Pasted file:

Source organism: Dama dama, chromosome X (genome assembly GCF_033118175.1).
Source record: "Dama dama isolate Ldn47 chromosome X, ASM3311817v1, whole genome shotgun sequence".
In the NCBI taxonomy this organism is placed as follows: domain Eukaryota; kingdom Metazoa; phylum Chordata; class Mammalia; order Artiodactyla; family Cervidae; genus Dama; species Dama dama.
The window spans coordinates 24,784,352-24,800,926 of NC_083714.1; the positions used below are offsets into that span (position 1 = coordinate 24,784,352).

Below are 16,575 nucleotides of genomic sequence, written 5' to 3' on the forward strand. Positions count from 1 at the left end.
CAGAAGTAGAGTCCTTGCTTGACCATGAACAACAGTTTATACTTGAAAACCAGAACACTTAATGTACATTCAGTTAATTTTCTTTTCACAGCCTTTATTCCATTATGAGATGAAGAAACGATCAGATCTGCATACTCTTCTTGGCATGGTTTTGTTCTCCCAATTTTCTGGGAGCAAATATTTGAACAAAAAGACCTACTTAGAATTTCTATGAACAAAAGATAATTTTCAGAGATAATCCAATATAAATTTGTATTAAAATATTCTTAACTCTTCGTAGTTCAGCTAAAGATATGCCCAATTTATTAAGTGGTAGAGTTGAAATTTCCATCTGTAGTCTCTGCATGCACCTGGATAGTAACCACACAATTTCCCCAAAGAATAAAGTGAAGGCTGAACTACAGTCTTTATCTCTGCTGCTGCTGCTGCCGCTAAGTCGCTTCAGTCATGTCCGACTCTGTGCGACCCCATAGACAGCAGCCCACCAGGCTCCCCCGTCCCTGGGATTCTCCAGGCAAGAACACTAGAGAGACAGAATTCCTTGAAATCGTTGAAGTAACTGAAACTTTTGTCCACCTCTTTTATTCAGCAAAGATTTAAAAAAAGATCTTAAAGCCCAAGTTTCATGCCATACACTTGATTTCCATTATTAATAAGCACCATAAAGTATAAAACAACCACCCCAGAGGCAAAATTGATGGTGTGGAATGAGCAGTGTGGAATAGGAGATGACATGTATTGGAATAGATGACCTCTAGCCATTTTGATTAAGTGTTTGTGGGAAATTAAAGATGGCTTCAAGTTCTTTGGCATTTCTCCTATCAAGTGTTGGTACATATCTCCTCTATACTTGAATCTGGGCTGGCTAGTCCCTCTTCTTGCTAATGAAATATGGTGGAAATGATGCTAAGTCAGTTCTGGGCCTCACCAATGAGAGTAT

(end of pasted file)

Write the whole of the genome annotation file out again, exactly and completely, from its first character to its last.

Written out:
Source organism: Dama dama, chromosome X (genome assembly GCF_033118175.1).
Source record: "Dama dama isolate Ldn47 chromosome X, ASM3311817v1, whole genome shotgun sequence".
In the NCBI taxonomy this organism is placed as follows: domain Eukaryota; kingdom Metazoa; phylum Chordata; class Mammalia; order Artiodactyla; family Cervidae; genus Dama; species Dama dama.
The window spans coordinates 24,784,352-24,800,926 of NC_083714.1; the positions used below are offsets into that span (position 1 = coordinate 24,784,352).

Below are 16,575 nucleotides of genomic sequence, written 5' to 3' on the forward strand. Positions count from 1 at the left end.
CAGAAGTAGAGTCCTTGCTTGACCATGAACAACAGTTTATACTTGAAAACCAGAACACTTAATGTACATTCAGTTAATTTTCTTTTCACAGCCTTTATTCCATTATGAGATGAAGAAACGATCAGATCTGCATACTCTTCTTGGCATGGTTTTGTTCTCCCAATTTTCTGGGAGCAAATATTTGAACAAAAAGACCTACTTAGAATTTCTATGAACAAAAGATAATTTTCAGAGATAATCCAATATAAATTTGTATTAAAATATTCTTAACTCTTCGTAGTTCAGCTAAAGATATGCCCAATTTATTAAGTGGTAGAGTTGAAATTTCCATCTGTAGTCTCTGCATGCACCTGGATAGTAACCACACAATTTCCCCAAAGAATAAAGTGAAGGCTGAACTACAGTCTTTATCTCTGCTGCTGCTGCTGCCGCTAAGTCGCTTCAGTCATGTCCGACTCTGTGCGACCCCATAGACAGCAGCCCACCAGGCTCCCCCGTCCCTGGGATTCTCCAGGCAAGAACACTAGAGAGACAGAATTCCTTGAAATCGTTGAAGTAACTGAAACTTTTGTCCACCTCTTTTATTCAGCAAAGATTTAAAAAAAGATCTTAAAGCCCAAGTTTCATGCCATACACTTGATTTCCATTATTAATAAGCACCATAAAGTATAAAACAACCACCCCAGAGGCAAAATTGATGGTGTGGAATGAGCAGTGTGGAATAGGAGATGACATGTATTGGAATAGATGACCTCTAGCCATTTTGATTAAGTGTTTGTGGGAAATTAAAGATGGCTTCAAGTTCTTTGGCATTTCTCCTATCAAGTGTTGGTACATATCTCCTCTATACTTGAATCTGGGCTGGCTAGTCCCTCTTCTTGCTAATGAAATATGGTGGAAATGATGCTAAGTCAGTTCTGGGCCTCACCAATGAGAGTAT